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New gTLDs Program – Comments on GAC Recommended Safeguards [ED-01.FID2408216]

  • To: "'comments-gac-safeguard-advice-23apr13@xxxxxxxxx'" <comments-gac-safeguard-advice-23apr13@xxxxxxxxx>
  • Subject: New gTLDs Program – Comments on GAC Recommended Safeguards [ED-01.FID2408216]
  • From: "Stabbe, Mitchell" <MStabbe@xxxxxxxxxxxxxxxxxx>
  • Date: Tue, 14 May 2013 22:20:18 +0000

May 14, 2013
To:       ICANN 
From:   National Cable & Telecommunications Association
Re:       New gTLDs Program – Comments on GAC Recommended Safeguards
The National Cable & Telecommunications Association (“NCTA”) submits the 
following comments on the additional safeguards for the new gTLDs that have 
been proposed by the Governmental Advisory Committee (“GAC”).
Introductory Statement
The National Cable & Telecommunications Association<http://www.ncta.com/> is 
the principal trade association representing the cable television industry in 
the United States.  Its members include cable operators serving more than 90% 
of the nation’s cable television subscribers, more than 200 cable program 
networks, and suppliers of equipment and providers of services to the cable 
NCTA’s program network members have invested literally billions of dollars to 
establish and promote some of the best-known and most trusted brands nationally 
and internationally in cable programming and broadband content.  Moreover, the 
cable operator members of NCTA are the nation’s largest providers of high-speed 
Internet access.  From 1996 to 2012, the cable industry invested over $200 
billion in building out advanced hybrid fiber-coaxial cable (HFC) networks and 
other infrastructure.
Numerous products resulting from the efforts and investments by members of the 
cable industry provide the means by which the new gTLDs will operate.  
Accordingly, NCTA’s members have a special expertise that enables them to 
appreciate many of the issues that will be presented by ICANN’s New gTLD 
Program (the “Program”).
NCTA’s members also share the concerns of other trademark owners about the 
potential impact of the Program, as well as the potentially overwhelming 
efforts that will be required of them to police their marks in certain of the 
new gTLDs.  If experience with the limited number of gTLDs in existence to date 
provides any indication of what can be expected when there are hundreds of 
unrestricted generic term new gTLDs, trademark owners will face the choice of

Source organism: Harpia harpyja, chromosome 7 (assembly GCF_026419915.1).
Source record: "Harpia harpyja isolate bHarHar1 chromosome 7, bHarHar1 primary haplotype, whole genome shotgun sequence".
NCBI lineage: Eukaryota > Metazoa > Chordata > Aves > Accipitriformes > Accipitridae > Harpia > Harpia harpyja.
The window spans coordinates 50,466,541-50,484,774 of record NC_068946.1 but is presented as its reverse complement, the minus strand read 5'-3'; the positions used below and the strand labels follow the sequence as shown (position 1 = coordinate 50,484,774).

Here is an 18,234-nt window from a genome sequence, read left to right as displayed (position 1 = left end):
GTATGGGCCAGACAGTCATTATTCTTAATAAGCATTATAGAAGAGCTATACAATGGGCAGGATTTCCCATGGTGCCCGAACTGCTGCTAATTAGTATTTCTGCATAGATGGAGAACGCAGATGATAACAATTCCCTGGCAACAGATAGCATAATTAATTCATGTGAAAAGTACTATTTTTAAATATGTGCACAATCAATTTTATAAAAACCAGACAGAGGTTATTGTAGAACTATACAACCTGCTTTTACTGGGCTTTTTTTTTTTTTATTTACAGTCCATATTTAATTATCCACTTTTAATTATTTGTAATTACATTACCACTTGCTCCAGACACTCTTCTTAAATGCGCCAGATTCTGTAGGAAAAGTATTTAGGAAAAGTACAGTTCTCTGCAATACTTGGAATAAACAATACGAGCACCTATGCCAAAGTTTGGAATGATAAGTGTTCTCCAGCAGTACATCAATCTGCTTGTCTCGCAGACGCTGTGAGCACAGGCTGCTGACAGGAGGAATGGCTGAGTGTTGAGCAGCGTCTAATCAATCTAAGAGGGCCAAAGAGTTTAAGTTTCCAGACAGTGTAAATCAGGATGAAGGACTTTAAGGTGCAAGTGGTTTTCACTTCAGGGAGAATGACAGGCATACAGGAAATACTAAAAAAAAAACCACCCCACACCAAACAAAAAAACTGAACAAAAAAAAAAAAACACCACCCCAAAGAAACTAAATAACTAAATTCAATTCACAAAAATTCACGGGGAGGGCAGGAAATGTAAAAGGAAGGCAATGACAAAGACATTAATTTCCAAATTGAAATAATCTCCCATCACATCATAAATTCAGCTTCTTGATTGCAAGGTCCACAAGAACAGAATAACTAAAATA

either (a) expending significant resources and incurring substantial expenses 
to police their marks and take action against abusive registrations of 
second-level domains in the unrestricted generic term gTLDs or (b) permitting 
the use of these domain names, which could cause damage to the goodwill 
associated with their marks and to consumers who may be victimized by 
fraudulent activities conducted in association with these domain names.[1]
I.          Background:  The GAC Communique Regarding the New gTLD Applications.
As stated by ICANN:
ICANN’s Governmental Advisory Committee was formed to consider and provide 
advice on the activities of ICANN as they relate to concerns of governments, 
particularly matters where there may be an interaction between ICANN's policies 
and various laws and international agreements or where they may affect public 
policy issues.
New gTLD Applicant 
 § 3.1 at p. 3-1 (May 30, 2011).
Moreover, ICANN has specifically recognized that, in the course of the New gTLD 
application process:
The GAC may provide public policy advice directly to the ICANN Board on any 
(emphasis added).  New gTLD Applicant 
 § at p 1-10.
In turn, Module 3 of the Guidebook provides details on the procedures 
concerning GAC Advice on New gTLDs.  Id.  Specifically, Module 3 of the 
Guidebook states:
The process for GAC Advice on New gTLDs is intended to address applications 
that are identified by governments to be problematic …”
New gTLD Applicant Guidebook § 3.1 at p. 3-1.  This statement is followed by 
two examples of the types of issues that the GAC Advice may address.  There is 
no indication that this limited list is intended to be inclusive.  Indeed, the 
use of “e.g.,” prior to the description of potentially problematic issues makes 
it clear that they are only offered as examples of the types of issues that the 
GAC Advice may address.
In accordance with the foregoing, on April 11, 2013, at the recent ICANN 
meeting in Beijing, the GAC issued its Beijing 
Communique<mailto:comments-gac-safeguard-advice-23apr13@xxxxxxxxx> in which it 
provided its advice relating to the New gTLDs.  The Applicant Guidebook 
provides that the gTLD applicants will have twenty-one (21) calendar days to 
respond to the GAC Advice, after which ICANN shall consider the GAC advice as 
soon as practicable.  The Guidebook also authorizes ICANN to consult with